The “Resi”

The “Resi” was the nickname of a vast, luxurious dance-hall called The Residenz-Casino at Blumentrasse 10, just by Alexanderplatz. At various times in it’s history it has been known as Balhaus Resi, Tanzpalast Resi, Residenz Casino and just plain Resi.

It was built and opened in 1908 by Paul Baatz, but it was in the Weimar Period that the venue really came into its’ own.

The dance-floor was large enough for 1000 people and it’s ceiling made from reflective glass. There were four bars, private rooms and even a carousel.

Above the dance-floor were one hundred mirrored globes which opened and closed to the rhythm of the orchestra, and in 1928 a dancing water feature was installed. In the late 20′s the venue housed 86,000 electric lights!

Its’ most talked about feature were 200 private telephones fixed to tables and various stations around the venue, where customers could contact other tables or flirt anonymously with other patrons.  Guests could also choose from a menu of 135 gift items and have them sent to other patrons via pneumatic delivery tubes (Rohrpoststation) suspended above the tables.

The venue closed just before the war in 1939, but was recreated in 1951 in Kreuzberg at Hasenheide 32, and was hugely popular with British and American servicemen and women.  Once again, it featured the telephones on the tables, the rohrpoststation,  and spectacular water shows created by Otto Przystawik, whose son Michael Przystawik still designs and installs water shows to clubs and venues around the world.

The venue closed in 1978 and the building demolished that same year.

This entry was posted in Not strictly cabaret but.., Venues and tagged , , , , , , , , , , , , . Bookmark the permalink.

54 Responses to The “Resi”

  1. Charlie Oscar says:

    Part of the mission of the US Air Base I was stationed at in France from 1961-64 was flying a number of missions each day through the air corridors in East Germany to West Berlin. So it was very easy to catch a hop to and from Templehoff and I visited the city several times. The Resi was a favorite stop in the evening.

    One time the NCO (pushing 50 and with a family on base) in charge of my section decided all the tales he had heard about Berlin were interesting so he asked if I would show him around one weekend. We went to the Resi and the telephone at our table rang. It was for him…and he was so embarrassed that he made me take the call. But I was too young for the woman who called.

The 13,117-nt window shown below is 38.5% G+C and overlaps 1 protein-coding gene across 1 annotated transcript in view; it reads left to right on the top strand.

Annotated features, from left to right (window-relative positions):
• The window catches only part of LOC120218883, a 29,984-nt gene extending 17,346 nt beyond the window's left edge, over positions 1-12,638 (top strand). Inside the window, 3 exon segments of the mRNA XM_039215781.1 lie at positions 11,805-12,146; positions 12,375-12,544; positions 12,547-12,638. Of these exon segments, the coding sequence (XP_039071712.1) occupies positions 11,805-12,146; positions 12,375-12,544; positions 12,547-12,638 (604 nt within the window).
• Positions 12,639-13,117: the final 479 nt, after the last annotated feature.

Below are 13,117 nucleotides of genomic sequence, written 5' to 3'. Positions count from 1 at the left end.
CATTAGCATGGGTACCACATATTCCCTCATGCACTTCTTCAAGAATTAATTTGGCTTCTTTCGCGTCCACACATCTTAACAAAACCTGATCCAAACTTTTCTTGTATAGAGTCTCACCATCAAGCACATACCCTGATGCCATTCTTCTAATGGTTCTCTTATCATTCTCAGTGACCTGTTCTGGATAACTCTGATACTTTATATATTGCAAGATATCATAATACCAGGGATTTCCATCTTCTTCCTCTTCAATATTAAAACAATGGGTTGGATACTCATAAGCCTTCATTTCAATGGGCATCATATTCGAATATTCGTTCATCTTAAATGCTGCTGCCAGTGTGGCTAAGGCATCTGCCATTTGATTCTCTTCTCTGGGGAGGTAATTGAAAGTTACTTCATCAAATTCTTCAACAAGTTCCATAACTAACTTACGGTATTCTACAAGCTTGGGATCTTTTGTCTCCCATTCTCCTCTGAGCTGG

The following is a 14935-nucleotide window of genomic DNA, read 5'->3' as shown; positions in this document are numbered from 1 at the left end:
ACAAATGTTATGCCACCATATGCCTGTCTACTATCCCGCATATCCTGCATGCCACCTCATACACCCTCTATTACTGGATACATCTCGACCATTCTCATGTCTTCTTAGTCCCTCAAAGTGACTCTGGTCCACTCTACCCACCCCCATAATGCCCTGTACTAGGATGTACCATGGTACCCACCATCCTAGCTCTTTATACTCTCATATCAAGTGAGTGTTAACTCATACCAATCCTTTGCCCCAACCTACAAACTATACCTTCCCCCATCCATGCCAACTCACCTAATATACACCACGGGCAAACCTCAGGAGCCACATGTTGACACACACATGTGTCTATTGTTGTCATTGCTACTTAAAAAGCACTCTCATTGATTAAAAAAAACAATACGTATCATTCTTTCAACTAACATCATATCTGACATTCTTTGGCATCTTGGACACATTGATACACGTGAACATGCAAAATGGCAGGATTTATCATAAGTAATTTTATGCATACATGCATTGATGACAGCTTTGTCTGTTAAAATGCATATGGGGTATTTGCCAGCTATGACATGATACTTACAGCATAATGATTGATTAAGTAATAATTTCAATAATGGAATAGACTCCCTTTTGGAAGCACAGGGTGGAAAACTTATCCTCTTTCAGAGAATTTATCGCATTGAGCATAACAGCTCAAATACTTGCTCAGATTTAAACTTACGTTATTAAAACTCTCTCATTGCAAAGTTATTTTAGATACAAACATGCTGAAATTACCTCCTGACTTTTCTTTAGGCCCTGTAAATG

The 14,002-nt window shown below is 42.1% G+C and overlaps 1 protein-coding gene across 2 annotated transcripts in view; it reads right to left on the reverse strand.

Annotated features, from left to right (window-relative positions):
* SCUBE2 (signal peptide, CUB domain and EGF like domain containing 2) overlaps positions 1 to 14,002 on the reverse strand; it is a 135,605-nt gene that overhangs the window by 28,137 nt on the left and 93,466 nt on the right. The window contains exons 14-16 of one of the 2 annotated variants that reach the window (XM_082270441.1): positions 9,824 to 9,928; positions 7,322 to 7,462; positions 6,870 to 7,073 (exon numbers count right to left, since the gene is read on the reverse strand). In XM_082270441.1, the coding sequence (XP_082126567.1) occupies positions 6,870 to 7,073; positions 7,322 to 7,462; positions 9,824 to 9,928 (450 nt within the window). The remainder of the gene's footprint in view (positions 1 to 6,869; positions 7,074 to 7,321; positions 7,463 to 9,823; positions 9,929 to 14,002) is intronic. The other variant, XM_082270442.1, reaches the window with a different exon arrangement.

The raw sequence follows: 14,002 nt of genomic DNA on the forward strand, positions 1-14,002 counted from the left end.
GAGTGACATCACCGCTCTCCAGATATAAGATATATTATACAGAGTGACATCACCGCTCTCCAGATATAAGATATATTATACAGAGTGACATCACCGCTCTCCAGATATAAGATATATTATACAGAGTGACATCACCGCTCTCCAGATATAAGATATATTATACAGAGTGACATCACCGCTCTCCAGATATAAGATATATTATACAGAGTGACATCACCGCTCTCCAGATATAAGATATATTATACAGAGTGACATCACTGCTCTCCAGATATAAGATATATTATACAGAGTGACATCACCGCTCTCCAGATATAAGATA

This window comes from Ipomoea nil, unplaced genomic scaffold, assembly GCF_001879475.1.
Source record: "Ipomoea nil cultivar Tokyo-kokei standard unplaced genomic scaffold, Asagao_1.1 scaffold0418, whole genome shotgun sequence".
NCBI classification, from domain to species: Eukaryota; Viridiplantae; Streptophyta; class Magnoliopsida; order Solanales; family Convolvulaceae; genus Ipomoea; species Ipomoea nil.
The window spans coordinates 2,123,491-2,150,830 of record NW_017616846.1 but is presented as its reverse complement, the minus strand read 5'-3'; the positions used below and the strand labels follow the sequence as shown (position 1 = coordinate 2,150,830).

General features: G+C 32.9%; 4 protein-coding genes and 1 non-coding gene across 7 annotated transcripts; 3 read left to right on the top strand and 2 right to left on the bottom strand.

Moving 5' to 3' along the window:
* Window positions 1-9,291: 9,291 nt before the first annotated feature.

2. Monika V. Barker says:

    Would like to share a true love story with a miracle ending to all of you who have a story to share on this site.
    Nov.26, 2015, I shared my experience at the Resi Bar wondering whatever happened to the young man I fell in love with.
    June 15, 2017, Joe the young man I spoke about read my post and started searching for me. I had left no contact numbers.
    June 19, 2017, we reconnected after 55 years, what a miracle. It is a blessing to know he is alive and well, happily married in Missouri.

  3. Daud Ansari says:

    Together with a friend, I visited Resi in the summer of 1961. We were bachelors then. It was a memorable experience. Great ambience happy fun seeking crowds. In no time we had the attention of two girls and through the Rohrpost asked if we could join them. We had a wonderful time dancing, laughing and enjoying ourselves. I believe the entyrance was just 1 Mark in those days!

  4. william klorig says:

    In the early 60′s several of the Naval Officers,incuding myself from the USS WASP had the the opportunity to vis the Resi. We were seated in the tier just above several attractive young women with whom we shared a phone and tube outlet. They were in great demand and their table empty as they danced. We undertook taking messages for them.By and by we answered a call from a gentleman who recognized us as Americans. He invited us to join him for a drink which we accepted. He introducedhimself as a surviving U boat commander and we spent an fascinating hour talking with him.

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